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Why “Rudolph the Musical” Makes Perfect Sense – and the Story Behind It!

Watching the Rudolph The Red-Nosed Reindeer television special was an annual tradition in Bob Penola’s family.

“I watched the television special as a kid,” says Penola, who wrote the adaptation of and is producing partner for Rudolph The Red-Nosed Reindeer: The Musical. “Because of my work now, I travel a lot and I missed Christmas at home a couple of times.”

One of the years he missed going home at Christmas he watched a tape of Rudolph and began to wonder why no one had taken the story to the stage. “It wasn’t until then that I had the idea to transform Rudolph the TV special into a musical,” says Penola. “I thought this should be on stage. It’s a musical because it’s so traditional in the way it has characters and songs that move the story along.”

Penola, who graduated from William & Mary and has created a number of shows for Busch Gardens in Williamsburg, has been working in the commercial entertainment world for thirty years. An award-winning playwright, he wrote and developed a musical version of Beauty and the Beast that ran for over fifteen years in theatres and schools across the country. He’s also staged large-scale musical shows and multi-media events around the world

Because the 1964 television special was animated, Penola had to reshape the show without making it too different from the original. “For the most part this is the special you will recall from television,” he says. “That’s what people want. They want to see the show they remember.”

He had to add three new songs to the production to make it longer for the stage. “The songs do appear in the TV show but as background music embedded in the track of the special,” Penola says. “Rockin’ around the Christmas Tree is the highlight of the show and something you don’t associate with the special.”

One of the biggest challenges for Penola was creating the puppets and the costumes for the actors. The misfit toys are full-on puppets brought to life by a puppeteer dressed in all white. Because it’s such a large puppet, Bumble the abominable snow monster, requires three puppeteers.

All of the reindeers including Rudolph are full-body costumes with a reindeer head on top. That’s the costume that Shelby Talley wears as Rudolph in the production.

“It’s really tall and it makes you about one foot taller than you are,” says Talley. “I’m small and short so it’s interesting. I’m still getting used to being a foot taller, but it’s very cool. It’s something I can say I’ve done.”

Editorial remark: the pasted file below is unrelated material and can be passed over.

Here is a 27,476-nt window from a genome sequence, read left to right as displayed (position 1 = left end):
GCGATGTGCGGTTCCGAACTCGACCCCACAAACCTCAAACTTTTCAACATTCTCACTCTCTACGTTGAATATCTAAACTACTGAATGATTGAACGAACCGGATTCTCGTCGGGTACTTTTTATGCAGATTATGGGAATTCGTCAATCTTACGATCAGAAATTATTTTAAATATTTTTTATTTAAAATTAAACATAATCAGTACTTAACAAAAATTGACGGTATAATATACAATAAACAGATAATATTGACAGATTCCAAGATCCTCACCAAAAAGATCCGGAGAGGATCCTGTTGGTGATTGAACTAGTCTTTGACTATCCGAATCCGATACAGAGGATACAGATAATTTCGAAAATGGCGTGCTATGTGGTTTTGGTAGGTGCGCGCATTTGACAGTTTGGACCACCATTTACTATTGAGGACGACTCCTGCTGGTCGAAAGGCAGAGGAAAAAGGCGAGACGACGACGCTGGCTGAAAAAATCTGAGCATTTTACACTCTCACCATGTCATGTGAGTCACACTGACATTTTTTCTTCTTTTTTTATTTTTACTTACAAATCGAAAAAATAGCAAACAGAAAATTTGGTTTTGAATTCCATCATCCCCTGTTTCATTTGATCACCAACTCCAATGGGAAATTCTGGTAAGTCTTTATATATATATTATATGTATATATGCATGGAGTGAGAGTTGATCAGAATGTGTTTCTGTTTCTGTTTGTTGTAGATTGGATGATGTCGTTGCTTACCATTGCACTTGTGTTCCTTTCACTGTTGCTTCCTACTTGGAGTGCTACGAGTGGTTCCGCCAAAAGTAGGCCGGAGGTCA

The height isn’t the only issue Talley deals with when she’s onstage – she appears in most every scene. “The costume is heavy and I had to get used to the heat,” she says. “I’ve never been in a full dress costume before.”

On the plus side, the costume helps audience members and actors feel a real connection to the television version of the show by bringing “these characters to life,” she says.

Talley is another diehard fan of the television show. She watched the program every year with her mom when she was little. “We would always sit around the TV with the family and watch all the Christmas movies,” she says. “The first thing that drew me into the television version was the fact that my mom used to watch it when she was young. That brought us together.”

She feels the stage version is also a bonding moment. “It does bring families together,” she says. “It affects multi-generations.”

The family-friendly show is in its fourth year of touring and the show’s reception has been incredible, Penola says. “I find that people want to come back and see it as a tradition. I’ve seen little kids mesmerized, which is very exciting from a theatrical standpoint.”


Rudolph The Red-Nosed Reindeer: The Musical plays Altria Theater November 23 through 25. Tickets start at $33.50 plus fees. For showtimes and tickets, visit Broadway in Richmond.

Joan Tupponce

An award-winning writer based in Richmond, Joan Tupponce is a parent, grandparent, and self-admitted Disney freak. She writes about anything and everything and enjoys meeting inspiring people and telling their stories. Joan’s work has appeared in RFM since the magazine’s first issue in October 2009. Look for original and exclusive online articles about Richmond-area people, places, and ideas at Just Joan: RVA Storyteller.

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